The rise of new drone technology has quickly made these devices a common choice for mapping across various industries, including mining, agriculture, energy and real estate.
The use of drones in Geographic Information Systems (GIS) offers some serious advantages for end-users — like remote mapping, faster mapping times and 3D models from aerial maps. However, drone mapping tech isn't flawless. While the aerial maps these drones can provide are valuable, some major challenges make these machines less workable for certain projects. Those issues are compounded without the right precautions and planning.
Knowing the advantages and disadvantages of drones for mapping will help mappers plan how they'll approach a new project and pick the best technology for the job.
What Is a Drone Used for in Mapping and GIS?
Recent developments in sophisticated 3D mapping and GIS drone technology, combined with a growing industrial drone market, has made the use of drone mapping tech accessible to a wide variety of companies beyond major industry players with the capital for cutting-edge mapping solutions.
Mapping with unmanned aerial vehicles (UAVs), or drones, uses photogrammetry to capture map data from 2D images that are taken as the drone flies over a project site. As the drone travels autonomously, following a pre-programmed flight path over the site, it takes multiple overlapping photos with a specialized camera or set of cameras.
With 3D mapping technology, these images are then stitched together, providing accurate measurements of length, area and volume — or even full 3D models of an area. The result is a high-quality aerial map of the location, complete with measurements, that project managers can immediately use for planning and site management.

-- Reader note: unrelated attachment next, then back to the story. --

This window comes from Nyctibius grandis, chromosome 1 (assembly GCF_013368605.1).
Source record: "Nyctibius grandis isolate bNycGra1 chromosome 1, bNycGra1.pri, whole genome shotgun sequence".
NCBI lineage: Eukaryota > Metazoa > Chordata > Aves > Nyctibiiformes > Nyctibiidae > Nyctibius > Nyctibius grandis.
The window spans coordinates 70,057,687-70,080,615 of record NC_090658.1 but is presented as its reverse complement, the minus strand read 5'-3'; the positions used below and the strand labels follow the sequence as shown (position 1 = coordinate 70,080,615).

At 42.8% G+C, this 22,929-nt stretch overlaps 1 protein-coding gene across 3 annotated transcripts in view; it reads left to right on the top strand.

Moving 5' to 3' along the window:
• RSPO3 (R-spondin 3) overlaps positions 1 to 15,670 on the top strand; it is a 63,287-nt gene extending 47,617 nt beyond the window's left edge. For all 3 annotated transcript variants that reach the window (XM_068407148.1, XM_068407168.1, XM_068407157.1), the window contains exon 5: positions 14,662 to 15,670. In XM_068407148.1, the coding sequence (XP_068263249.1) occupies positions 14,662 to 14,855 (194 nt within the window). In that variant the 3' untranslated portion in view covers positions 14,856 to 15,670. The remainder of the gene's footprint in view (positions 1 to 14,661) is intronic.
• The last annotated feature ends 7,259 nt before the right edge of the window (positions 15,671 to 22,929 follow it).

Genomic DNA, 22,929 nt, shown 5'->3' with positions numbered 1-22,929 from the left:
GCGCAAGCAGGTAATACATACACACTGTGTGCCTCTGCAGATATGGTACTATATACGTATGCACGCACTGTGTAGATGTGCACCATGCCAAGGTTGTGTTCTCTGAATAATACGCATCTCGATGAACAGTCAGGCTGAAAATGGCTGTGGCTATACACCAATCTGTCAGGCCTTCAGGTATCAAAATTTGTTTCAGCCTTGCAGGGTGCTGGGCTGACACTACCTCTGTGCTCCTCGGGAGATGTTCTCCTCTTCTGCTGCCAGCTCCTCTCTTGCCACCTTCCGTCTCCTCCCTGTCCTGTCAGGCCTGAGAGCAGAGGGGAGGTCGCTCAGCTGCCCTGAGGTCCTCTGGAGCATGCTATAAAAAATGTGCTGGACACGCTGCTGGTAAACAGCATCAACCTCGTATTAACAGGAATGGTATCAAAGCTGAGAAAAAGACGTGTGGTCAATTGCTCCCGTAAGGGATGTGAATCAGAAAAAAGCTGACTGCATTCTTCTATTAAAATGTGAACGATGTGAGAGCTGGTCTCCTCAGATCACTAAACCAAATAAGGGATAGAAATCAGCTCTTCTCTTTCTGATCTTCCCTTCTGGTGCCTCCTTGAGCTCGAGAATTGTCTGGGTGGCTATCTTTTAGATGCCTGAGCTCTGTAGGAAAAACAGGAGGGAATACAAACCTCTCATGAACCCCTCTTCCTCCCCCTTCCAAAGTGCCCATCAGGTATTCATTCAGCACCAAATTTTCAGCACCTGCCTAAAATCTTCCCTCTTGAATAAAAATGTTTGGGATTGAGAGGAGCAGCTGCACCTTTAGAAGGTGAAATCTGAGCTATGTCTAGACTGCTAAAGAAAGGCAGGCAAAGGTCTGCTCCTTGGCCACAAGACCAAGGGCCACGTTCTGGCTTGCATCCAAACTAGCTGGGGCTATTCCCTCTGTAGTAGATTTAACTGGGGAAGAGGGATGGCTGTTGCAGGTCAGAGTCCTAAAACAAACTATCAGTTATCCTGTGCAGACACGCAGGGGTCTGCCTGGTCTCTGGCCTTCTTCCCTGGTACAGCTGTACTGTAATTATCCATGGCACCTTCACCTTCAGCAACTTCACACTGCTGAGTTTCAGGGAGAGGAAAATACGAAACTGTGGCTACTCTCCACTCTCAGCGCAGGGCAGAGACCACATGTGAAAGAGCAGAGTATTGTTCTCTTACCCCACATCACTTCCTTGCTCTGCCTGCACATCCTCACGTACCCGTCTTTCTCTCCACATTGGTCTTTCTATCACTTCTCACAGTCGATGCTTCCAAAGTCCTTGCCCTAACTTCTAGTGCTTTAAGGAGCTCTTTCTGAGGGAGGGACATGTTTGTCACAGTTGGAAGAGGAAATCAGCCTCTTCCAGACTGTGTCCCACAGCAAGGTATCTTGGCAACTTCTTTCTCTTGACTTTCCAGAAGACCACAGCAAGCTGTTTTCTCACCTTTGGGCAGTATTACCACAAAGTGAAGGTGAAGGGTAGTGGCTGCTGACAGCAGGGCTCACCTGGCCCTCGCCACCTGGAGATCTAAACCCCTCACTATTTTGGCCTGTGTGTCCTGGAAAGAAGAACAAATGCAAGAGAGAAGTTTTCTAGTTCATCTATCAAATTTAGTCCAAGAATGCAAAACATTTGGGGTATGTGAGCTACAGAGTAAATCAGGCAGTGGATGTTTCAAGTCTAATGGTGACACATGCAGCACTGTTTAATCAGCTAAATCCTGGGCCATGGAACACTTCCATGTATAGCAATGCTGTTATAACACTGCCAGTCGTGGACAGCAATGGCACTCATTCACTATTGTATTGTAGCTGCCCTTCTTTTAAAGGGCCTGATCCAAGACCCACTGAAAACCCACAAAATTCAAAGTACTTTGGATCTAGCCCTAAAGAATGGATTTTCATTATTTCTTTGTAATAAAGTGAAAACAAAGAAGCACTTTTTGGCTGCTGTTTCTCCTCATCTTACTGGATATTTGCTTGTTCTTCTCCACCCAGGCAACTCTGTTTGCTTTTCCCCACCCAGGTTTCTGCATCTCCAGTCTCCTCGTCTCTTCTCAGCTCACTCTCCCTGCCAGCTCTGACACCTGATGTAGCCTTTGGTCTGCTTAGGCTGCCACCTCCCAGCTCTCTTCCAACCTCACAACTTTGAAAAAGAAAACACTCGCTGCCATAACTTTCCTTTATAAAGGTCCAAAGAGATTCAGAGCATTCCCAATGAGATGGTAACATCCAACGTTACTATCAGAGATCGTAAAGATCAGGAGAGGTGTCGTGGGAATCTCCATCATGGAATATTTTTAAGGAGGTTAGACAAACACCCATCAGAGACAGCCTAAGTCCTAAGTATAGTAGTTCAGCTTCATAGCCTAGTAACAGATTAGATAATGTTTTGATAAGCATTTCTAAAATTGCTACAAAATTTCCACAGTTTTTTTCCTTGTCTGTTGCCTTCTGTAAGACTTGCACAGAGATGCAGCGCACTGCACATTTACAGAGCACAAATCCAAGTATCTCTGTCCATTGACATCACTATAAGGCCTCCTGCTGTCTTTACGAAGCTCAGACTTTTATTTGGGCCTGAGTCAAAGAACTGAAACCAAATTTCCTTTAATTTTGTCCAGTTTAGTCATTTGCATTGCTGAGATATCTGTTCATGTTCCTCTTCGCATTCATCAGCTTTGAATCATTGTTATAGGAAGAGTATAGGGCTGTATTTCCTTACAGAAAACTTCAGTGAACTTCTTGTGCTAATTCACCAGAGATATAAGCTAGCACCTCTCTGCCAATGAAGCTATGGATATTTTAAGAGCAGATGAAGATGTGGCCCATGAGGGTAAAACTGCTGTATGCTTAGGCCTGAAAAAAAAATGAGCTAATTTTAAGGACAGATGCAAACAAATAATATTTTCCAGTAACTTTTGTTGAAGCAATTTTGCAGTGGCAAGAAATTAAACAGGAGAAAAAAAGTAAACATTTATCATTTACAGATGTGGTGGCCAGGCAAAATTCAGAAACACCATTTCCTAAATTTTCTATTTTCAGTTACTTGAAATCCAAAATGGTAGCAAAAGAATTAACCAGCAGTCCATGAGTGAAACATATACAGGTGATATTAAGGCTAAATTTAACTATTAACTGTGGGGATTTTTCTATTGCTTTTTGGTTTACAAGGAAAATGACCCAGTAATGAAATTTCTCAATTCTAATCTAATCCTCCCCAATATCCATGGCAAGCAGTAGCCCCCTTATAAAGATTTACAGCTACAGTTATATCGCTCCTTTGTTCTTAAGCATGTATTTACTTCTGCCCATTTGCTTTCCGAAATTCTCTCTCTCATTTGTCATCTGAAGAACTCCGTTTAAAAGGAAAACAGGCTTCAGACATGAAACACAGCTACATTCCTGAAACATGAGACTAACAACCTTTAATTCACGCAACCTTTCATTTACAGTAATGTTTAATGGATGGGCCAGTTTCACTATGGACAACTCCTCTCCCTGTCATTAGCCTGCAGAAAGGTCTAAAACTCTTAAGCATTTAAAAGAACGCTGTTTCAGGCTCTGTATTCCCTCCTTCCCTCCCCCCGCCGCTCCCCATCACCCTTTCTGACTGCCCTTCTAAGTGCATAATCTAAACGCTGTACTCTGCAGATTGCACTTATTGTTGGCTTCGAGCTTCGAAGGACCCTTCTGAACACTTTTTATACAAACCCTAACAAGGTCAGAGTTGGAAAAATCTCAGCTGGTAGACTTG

Previously, the only way to use photogrammetry to take the photos needed for this kind of map was to use a manned aircraft. Now, anyone who can afford to buy or rent the right drone and necessary tech can use drones for aerial mapping.
Drone-generated imagery can be used as a powerful basemap, ensuring all project stakeholders have access to basic visual and spatial information about a given site.
Industries That Employ Drone Technology
The speed of drone deployment and the flexibility of drone technology makes it possible to map almost anywhere and at any time. Specialized cameras — like cameras with multispectral sensors that capture the spectral bands needed for crop health analysis — can provide additional information captured from the air.
Drone mapping is used in numerous industries, including agriculture, construction and oil and gas. In real estate, drones are sometimes to used to create high-fidelity 3D maps of a given property, allowing real estate agents to provide potential clients with a look at the building and land, even if they can't be there in person.
Drones can be especially useful for mappers who need to tackle large or hard-to-reach sites, like high-acreage farms, mines or pipeline projects, which may run through remote territory with poor infrastructure. In cases like these, mappers can save time with drones, as they won't need to move around a site to map the area. Depending on the technology available, they may not even need to be on-site at all.